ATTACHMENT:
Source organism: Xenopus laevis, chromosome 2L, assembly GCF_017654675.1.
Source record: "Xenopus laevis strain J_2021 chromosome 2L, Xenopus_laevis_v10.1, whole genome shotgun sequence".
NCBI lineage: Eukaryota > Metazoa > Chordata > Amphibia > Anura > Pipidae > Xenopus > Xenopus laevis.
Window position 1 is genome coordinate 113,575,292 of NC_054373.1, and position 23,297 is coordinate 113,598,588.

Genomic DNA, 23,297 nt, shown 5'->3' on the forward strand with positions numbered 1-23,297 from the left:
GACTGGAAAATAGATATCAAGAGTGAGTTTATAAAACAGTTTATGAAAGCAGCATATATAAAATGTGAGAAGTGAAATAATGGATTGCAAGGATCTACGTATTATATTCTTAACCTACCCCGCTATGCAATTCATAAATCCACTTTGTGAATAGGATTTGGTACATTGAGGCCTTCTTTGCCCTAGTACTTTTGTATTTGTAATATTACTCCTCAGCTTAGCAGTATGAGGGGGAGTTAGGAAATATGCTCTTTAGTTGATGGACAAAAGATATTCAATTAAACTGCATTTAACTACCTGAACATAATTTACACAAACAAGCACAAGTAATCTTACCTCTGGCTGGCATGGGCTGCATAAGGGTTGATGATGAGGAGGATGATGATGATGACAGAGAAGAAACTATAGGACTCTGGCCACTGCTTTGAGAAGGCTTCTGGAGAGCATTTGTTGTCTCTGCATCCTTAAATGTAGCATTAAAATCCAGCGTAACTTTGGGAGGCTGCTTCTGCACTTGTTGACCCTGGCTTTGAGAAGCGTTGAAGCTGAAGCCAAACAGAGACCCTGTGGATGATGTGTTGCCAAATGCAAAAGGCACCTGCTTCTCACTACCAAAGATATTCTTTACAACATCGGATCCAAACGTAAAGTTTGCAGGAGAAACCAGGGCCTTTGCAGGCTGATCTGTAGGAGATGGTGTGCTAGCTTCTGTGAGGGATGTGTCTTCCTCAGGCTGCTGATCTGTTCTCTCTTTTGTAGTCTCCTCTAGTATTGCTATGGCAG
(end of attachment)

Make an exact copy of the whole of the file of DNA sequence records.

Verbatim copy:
Source organism: Xenopus laevis, chromosome 2L, assembly GCF_017654675.1.
Source record: "Xenopus laevis strain J_2021 chromosome 2L, Xenopus_laevis_v10.1, whole genome shotgun sequence".
NCBI lineage: Eukaryota > Metazoa > Chordata > Amphibia > Anura > Pipidae > Xenopus > Xenopus laevis.
Window position 1 is genome coordinate 113,575,292 of NC_054373.1, and position 23,297 is coordinate 113,598,588.

Genomic DNA, 23,297 nt, shown 5'->3' on the forward strand with positions numbered 1-23,297 from the left:
GACTGGAAAATAGATATCAAGAGTGAGTTTATAAAACAGTTTATGAAAGCAGCATATATAAAATGTGAGAAGTGAAATAATGGATTGCAAGGATCTACGTATTATATTCTTAACCTACCCCGCTATGCAATTCATAAATCCACTTTGTGAATAGGATTTGGTACATTGAGGCCTTCTTTGCCCTAGTACTTTTGTATTTGTAATATTACTCCTCAGCTTAGCAGTATGAGGGGGAGTTAGGAAATATGCTCTTTAGTTGATGGACAAAAGATATTCAATTAAACTGCATTTAACTACCTGAACATAATTTACACAAACAAGCACAAGTAATCTTACCTCTGGCTGGCATGGGCTGCATAAGGGTTGATGATGAGGAGGATGATGATGATGACAGAGAAGAAACTATAGGACTCTGGCCACTGCTTTGAGAAGGCTTCTGGAGAGCATTTGTTGTCTCTGCATCCTTAAATGTAGCATTAAAATCCAGCGTAACTTTGGGAGGCTGCTTCTGCACTTGTTGACCCTGGCTTTGAGAAGCGTTGAAGCTGAAGCCAAACAGAGACCCTGTGGATGATGTGTTGCCAAATGCAAAAGGCACCTGCTTCTCACTACCAAAGATATTCTTTACAACATCGGATCCAAACGTAAAGTTTGCAGGAGAAACCAGGGCCTTTGCAGGCTGATCTGTAGGAGATGGTGTGCTAGCTTCTGTGAGGGATGTGTCTTCCTCAGGCTGCTGATCTGTTCTCTCTTTTGTAGTCTCCTCTAGTATTGCTATGGCAG